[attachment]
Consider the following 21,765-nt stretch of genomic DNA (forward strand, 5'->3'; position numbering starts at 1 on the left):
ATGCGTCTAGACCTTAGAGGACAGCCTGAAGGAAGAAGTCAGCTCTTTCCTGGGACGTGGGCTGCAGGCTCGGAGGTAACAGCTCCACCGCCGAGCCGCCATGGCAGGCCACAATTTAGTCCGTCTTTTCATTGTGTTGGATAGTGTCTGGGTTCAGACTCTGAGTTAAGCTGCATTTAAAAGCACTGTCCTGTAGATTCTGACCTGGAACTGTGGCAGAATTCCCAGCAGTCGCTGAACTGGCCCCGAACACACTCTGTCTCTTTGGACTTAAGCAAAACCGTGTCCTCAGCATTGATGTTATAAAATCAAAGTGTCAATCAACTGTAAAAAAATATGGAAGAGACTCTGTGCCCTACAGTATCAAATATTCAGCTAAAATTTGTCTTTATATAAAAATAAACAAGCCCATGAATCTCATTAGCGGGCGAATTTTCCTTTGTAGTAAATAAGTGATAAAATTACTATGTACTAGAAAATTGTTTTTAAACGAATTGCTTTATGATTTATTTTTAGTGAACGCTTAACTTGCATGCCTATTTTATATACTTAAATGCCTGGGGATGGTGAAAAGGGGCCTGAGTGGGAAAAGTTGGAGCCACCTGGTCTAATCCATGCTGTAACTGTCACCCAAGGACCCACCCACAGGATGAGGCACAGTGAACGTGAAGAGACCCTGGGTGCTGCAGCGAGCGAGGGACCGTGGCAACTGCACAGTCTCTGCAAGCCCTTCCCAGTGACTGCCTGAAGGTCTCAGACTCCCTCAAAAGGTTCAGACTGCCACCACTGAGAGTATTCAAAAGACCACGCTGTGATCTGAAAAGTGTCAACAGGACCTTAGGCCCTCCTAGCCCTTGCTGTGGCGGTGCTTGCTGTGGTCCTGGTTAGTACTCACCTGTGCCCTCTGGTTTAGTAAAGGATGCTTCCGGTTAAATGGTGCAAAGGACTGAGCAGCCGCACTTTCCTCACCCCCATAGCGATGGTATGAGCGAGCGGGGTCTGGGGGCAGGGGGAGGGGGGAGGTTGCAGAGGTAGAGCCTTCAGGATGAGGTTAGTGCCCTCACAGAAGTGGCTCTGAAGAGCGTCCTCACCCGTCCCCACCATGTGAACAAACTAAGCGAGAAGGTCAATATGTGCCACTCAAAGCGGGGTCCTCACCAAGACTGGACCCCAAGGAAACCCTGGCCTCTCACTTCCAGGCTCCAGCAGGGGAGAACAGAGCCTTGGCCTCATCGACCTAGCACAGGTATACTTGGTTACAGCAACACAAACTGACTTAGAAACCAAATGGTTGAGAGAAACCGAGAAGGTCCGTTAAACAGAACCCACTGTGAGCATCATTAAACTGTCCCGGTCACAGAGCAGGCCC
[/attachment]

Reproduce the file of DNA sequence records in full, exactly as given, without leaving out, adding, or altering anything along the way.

Consider the following 21,765-nt stretch of genomic DNA (forward strand, 5'->3'; position numbering starts at 1 on the left):
ATGCGTCTAGACCTTAGAGGACAGCCTGAAGGAAGAAGTCAGCTCTTTCCTGGGACGTGGGCTGCAGGCTCGGAGGTAACAGCTCCACCGCCGAGCCGCCATGGCAGGCCACAATTTAGTCCGTCTTTTCATTGTGTTGGATAGTGTCTGGGTTCAGACTCTGAGTTAAGCTGCATTTAAAAGCACTGTCCTGTAGATTCTGACCTGGAACTGTGGCAGAATTCCCAGCAGTCGCTGAACTGGCCCCGAACACACTCTGTCTCTTTGGACTTAAGCAAAACCGTGTCCTCAGCATTGATGTTATAAAATCAAAGTGTCAATCAACTGTAAAAAAATATGGAAGAGACTCTGTGCCCTACAGTATCAAATATTCAGCTAAAATTTGTCTTTATATAAAAATAAACAAGCCCATGAATCTCATTAGCGGGCGAATTTTCCTTTGTAGTAAATAAGTGATAAAATTACTATGTACTAGAAAATTGTTTTTAAACGAATTGCTTTATGATTTATTTTTAGTGAACGCTTAACTTGCATGCCTATTTTATATACTTAAATGCCTGGGGATGGTGAAAAGGGGCCTGAGTGGGAAAAGTTGGAGCCACCTGGTCTAATCCATGCTGTAACTGTCACCCAAGGACCCACCCACAGGATGAGGCACAGTGAACGTGAAGAGACCCTGGGTGCTGCAGCGAGCGAGGGACCGTGGCAACTGCACAGTCTCTGCAAGCCCTTCCCAGTGACTGCCTGAAGGTCTCAGACTCCCTCAAAAGGTTCAGACTGCCACCACTGAGAGTATTCAAAAGACCACGCTGTGATCTGAAAAGTGTCAACAGGACCTTAGGCCCTCCTAGCCCTTGCTGTGGCGGTGCTTGCTGTGGTCCTGGTTAGTACTCACCTGTGCCCTCTGGTTTAGTAAAGGATGCTTCCGGTTAAATGGTGCAAAGGACTGAGCAGCCGCACTTTCCTCACCCCCATAGCGATGGTATGAGCGAGCGGGGTCTGGGGGCAGGGGGAGGGGGGAGGTTGCAGAGGTAGAGCCTTCAGGATGAGGTTAGTGCCCTCACAGAAGTGGCTCTGAAGAGCGTCCTCACCCGTCCCCACCATGTGAACAAACTAAGCGAGAAGGTCAATATGTGCCACTCAAAGCGGGGTCCTCACCAAGACTGGACCCCAAGGAAACCCTGGCCTCTCACTTCCAGGCTCCAGCAGGGGAGAACAGAGCCTTGGCCTCATCGACCTAGCACAGGTATACTTGGTTACAGCAACACAAACTGACTTAGAAACCAAATGGTTGAGAGAAACCGAGAAGGTCCGTTAAACAGAACCCACTGTGAGCATCATTAAACTGTCCCGGTCACAGAGCAGGCCC